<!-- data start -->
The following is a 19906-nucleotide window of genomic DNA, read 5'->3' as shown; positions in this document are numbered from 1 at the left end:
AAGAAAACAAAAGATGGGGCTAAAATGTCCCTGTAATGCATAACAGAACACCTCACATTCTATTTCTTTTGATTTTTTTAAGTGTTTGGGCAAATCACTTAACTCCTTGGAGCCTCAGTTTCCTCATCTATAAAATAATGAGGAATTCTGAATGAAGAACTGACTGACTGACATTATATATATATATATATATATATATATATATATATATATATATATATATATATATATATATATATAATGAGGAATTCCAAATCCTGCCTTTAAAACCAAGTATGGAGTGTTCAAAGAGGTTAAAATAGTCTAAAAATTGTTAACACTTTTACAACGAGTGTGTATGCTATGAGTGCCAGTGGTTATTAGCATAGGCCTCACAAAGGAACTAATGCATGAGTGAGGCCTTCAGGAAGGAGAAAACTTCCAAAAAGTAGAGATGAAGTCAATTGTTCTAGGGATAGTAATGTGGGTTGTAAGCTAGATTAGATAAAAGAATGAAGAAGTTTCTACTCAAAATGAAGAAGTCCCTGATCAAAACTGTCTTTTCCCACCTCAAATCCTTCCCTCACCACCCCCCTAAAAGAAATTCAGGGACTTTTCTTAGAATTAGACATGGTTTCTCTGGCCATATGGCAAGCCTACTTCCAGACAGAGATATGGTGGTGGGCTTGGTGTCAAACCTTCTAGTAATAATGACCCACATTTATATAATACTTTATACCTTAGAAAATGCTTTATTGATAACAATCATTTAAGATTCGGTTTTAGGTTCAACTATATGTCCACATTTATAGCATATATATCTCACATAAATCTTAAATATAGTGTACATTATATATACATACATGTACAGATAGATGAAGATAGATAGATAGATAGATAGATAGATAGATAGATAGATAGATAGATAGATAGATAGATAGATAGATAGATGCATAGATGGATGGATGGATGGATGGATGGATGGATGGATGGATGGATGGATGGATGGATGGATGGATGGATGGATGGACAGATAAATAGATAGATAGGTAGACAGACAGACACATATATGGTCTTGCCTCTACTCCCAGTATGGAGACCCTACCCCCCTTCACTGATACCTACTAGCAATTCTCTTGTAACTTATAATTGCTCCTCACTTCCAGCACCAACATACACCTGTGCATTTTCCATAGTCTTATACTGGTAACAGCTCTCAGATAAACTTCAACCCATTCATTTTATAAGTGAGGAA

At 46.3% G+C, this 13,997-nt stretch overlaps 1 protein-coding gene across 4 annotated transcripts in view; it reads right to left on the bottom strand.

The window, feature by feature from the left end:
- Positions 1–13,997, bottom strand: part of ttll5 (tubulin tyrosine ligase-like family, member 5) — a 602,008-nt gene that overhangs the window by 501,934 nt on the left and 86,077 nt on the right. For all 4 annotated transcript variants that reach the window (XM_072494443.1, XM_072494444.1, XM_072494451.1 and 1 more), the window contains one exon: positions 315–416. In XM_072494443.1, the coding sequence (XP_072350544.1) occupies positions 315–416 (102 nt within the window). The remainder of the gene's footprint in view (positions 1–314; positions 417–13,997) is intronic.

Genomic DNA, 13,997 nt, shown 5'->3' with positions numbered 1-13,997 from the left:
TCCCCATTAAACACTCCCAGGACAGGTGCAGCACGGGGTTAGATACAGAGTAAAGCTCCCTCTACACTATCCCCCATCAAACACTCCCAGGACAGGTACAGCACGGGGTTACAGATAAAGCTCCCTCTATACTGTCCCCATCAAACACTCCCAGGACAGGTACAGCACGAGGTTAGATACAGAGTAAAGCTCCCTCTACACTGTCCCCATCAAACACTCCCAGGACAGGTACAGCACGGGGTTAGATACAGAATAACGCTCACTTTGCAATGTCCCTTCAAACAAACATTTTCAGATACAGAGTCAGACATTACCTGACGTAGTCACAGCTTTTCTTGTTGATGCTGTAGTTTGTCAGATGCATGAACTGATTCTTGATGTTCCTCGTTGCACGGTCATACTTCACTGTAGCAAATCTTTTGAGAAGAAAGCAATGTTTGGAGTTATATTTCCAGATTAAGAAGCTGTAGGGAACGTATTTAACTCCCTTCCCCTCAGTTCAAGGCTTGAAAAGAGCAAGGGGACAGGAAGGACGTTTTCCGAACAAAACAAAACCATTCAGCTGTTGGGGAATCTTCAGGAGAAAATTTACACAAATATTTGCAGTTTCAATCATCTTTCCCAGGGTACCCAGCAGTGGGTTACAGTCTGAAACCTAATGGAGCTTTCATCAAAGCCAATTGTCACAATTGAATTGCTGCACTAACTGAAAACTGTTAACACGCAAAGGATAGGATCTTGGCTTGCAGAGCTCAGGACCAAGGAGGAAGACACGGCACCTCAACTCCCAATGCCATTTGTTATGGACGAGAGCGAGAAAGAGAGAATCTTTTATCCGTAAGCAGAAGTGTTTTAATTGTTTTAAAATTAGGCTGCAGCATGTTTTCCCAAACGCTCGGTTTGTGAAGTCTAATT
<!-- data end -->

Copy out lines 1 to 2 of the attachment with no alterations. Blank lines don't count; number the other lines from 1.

The following is a 19906-nucleotide window of genomic DNA, read 5'->3' as shown; positions in this document are numbered from 1 at the left end:
AAGAAAACAAAAGATGGGGCTAAAATGTCCCTGTAATGCATAACAGAACACCTCACATTCTATTTCTTTTGATTTTTTTAAGTGTTTGGGCAAATCACTTAACTCCTTGGAGCCTCAGTTTCCTCATCTATAAAATAATGAGGAATTCTGAATGAAGAACTGACTGACTGACATTATATATATATATATATATATATATATATATATATATATATATATATATATATATATATATATATAATGAGGAATTCCAAATCCTGCCTTTAAAACCAAGTATGGAGTGTTCAAAGAGGTTAAAATAGTCTAAAAATTGTTAACACTTTTACAACGAGTGTGTATGCTATGAGTGCCAGTGGTTATTAGCATAGGCCTCACAAAGGAACTAATGCATGAGTGAGGCCTTCAGGAAGGAGAAAACTTCCAAAAAGTAGAGATGAAGTCAATTGTTCTAGGGATAGTAATGTGGGTTGTAAGCTAGATTAGATAAAAGAATGAAGAAGTTTCTACTCAAAATGAAGAAGTCCCTGATCAAAACTGTCTTTTCCCACCTCAAATCCTTCCCTCACCACCCCCCTAAAAGAAATTCAGGGACTTTTCTTAGAATTAGACATGGTTTCTCTGGCCATATGGCAAGCCTACTTCCAGACAGAGATATGGTGGTGGGCTTGGTGTCAAACCTTCTAGTAATAATGACCCACATTTATATAATACTTTATACCTTAGAAAATGCTTTATTGATAACAATCATTTAAGATTCGGTTTTAGGTTCAACTATATGTCCACATTTATAGCATATATATCTCACATAAATCTTAAATATAGTGTACATTATATATACATACATGTACAGATAGATGAAGATAGATAGATAGATAGATAGATAGATAGATAGATAGATAGATAGATAGATAGATAGATAGATAGATAGATGCATAGATGGATGGATGGATGGATGGATGGATGGATGGATGGATGGATGGATGGATGGATGGATGGATGGATGGATGGACAGATAAATAGATAGATAGGTAGACAGACAGACACATATATGGTCTTGCCTCTACTCCCAGTATGGAGACCCTACCCCCCTTCACTGATACCTACTAGCAATTCTCTTGTAACTTATAATTGCTCCTCACTTCCAGCACCAACATACACCTGTGCATTTTCCATAGTCTTATACTGGTAACAGCTCTCAGATAAACTTCAACCCATTCATTTTATAAGTGAGGAA